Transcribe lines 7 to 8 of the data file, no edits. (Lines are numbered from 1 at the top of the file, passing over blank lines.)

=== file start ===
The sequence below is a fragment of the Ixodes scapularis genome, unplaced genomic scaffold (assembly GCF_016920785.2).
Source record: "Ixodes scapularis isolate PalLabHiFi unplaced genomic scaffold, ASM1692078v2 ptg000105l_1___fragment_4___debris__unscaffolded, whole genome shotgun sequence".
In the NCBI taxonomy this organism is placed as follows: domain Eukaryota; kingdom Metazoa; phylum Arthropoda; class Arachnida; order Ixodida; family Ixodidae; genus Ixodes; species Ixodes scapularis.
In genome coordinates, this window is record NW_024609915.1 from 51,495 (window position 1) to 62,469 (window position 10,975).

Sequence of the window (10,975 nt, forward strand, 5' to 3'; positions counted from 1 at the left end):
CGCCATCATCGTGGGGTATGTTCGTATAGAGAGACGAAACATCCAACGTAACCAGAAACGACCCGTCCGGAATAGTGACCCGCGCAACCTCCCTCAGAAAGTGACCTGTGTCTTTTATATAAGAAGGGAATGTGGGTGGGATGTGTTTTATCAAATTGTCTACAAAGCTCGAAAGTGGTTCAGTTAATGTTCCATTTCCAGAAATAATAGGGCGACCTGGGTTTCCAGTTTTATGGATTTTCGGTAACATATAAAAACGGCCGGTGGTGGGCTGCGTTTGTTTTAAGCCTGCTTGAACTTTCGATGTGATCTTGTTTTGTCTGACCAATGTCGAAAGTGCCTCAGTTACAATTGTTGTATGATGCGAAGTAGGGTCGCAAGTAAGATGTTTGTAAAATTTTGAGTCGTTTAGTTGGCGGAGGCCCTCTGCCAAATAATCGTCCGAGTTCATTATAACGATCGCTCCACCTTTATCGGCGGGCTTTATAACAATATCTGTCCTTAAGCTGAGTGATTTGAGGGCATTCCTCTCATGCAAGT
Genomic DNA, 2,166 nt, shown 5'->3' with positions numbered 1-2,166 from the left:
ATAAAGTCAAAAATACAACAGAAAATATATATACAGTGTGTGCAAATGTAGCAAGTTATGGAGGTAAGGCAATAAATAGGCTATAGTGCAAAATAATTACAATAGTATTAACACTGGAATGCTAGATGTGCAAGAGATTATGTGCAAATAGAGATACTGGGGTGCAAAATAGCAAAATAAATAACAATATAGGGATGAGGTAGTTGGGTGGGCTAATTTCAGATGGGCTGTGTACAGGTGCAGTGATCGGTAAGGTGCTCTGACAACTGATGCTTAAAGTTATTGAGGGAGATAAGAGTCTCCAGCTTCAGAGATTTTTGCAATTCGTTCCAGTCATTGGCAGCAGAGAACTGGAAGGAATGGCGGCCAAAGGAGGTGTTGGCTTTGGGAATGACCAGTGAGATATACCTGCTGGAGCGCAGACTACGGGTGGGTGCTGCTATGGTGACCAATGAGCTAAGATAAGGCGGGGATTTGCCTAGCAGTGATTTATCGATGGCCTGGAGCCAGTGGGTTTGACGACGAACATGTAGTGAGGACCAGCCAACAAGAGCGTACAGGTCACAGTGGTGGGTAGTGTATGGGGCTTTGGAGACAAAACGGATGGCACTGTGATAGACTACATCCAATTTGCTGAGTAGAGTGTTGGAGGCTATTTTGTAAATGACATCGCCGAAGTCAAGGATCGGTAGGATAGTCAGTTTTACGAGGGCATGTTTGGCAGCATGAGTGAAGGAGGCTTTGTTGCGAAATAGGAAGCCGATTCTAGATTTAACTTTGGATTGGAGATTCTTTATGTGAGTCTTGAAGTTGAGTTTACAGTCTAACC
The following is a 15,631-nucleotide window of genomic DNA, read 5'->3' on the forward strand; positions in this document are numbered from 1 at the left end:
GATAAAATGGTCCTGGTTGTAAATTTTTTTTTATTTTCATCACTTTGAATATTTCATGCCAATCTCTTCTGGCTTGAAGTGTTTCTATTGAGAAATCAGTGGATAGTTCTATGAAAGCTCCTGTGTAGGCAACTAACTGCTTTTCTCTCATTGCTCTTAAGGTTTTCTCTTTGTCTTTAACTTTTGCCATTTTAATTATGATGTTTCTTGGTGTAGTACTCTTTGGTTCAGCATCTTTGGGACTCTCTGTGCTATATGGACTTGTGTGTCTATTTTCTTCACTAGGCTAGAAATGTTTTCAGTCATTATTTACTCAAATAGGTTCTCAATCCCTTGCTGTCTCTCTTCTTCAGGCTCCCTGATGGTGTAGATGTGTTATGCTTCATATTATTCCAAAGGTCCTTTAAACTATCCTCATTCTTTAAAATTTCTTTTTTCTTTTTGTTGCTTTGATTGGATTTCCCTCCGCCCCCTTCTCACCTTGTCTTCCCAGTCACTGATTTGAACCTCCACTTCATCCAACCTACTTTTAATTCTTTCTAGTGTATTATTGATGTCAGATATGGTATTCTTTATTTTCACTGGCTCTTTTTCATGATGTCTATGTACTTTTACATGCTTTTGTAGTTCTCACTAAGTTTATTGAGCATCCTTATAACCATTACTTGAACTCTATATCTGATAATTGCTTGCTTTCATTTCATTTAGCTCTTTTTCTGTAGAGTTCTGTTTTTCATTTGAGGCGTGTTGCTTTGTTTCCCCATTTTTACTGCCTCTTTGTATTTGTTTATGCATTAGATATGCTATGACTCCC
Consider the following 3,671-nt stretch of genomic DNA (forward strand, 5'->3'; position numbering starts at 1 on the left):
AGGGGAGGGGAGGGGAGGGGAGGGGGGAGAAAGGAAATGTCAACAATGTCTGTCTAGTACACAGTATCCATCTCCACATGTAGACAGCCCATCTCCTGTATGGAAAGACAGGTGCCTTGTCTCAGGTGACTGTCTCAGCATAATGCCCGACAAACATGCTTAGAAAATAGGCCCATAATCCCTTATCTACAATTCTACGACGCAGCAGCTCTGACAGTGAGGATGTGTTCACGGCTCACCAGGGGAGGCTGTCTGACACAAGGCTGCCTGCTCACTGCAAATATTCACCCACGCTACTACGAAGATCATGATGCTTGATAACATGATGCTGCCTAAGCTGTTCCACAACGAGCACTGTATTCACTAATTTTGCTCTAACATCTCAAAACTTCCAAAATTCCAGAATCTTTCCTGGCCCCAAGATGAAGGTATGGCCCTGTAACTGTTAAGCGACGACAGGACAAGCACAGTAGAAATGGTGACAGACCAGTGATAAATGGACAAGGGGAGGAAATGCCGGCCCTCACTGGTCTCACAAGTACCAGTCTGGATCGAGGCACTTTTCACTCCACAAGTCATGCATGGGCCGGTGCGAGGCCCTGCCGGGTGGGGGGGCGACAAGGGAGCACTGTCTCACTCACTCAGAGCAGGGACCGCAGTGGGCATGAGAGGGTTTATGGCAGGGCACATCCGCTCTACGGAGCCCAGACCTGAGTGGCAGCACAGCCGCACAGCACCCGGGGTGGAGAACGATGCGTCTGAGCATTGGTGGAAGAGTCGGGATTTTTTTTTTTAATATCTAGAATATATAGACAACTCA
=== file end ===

Genomic DNA, 2,166 nt, shown 5'->3' with positions numbered 1-2,166 from the left:
ATAAAGTCAAAAATACAACAGAAAATATATATACAGTGTGTGCAAATGTAGCAAGTTATGGAGGTAAGGCAATAAATAGGCTATAGTGCAAAATAATTACAATAGTATTAACACTGGAATGCTAGATGTGCAAGAGATTATGTGCAAATAGAGATACTGGGGTGCAAAATAGCAAAATAAATAACAATATAGGGATGAGGTAGTTGGGTGGGCTAATTTCAGATGGGCTGTGTACAGGTGCAGTGATCGGTAAGGTGCTCTGACAACTGATGCTTAAAGTTATTGAGGGAGATAAGAGTCTCCAGCTTCAGAGATTTTTGCAATTCGTTCCAGTCATTGGCAGCAGAGAACTGGAAGGAATGGCGGCCAAAGGAGGTGTTGGCTTTGGGAATGACCAGTGAGATATACCTGCTGGAGCGCAGACTACGGGTGGGTGCTGCTATGGTGACCAATGAGCTAAGATAAGGCGGGGATTTGCCTAGCAGTGATTTATCGATGGCCTGGAGCCAGTGGGTTTGACGACGAACATGTAGTGAGGACCAGCCAACAAGAGCGTACAGGTCACAGTGGTGGGTAGTGTATGGGGCTTTGGAGACAAAACGGATGGCACTGTGATAGACTACATCCAATTTGCTGAGTAGAGTGTTGGAGGCTATTTTGTAAATGACATCGCCGAAGTCAAGGATCGGTAGGATAGTCAGTTTTACGAGGGCATGTTTGGCAGCATGAGTGAAGGAGGCTTTGTTGCGAAATAGGAAGCCGATTCTAGATTTAACTTTGGATTGGAGATTCTTTATGTGAGTCTTGAAGTTGAGTTTACAGTCTAACC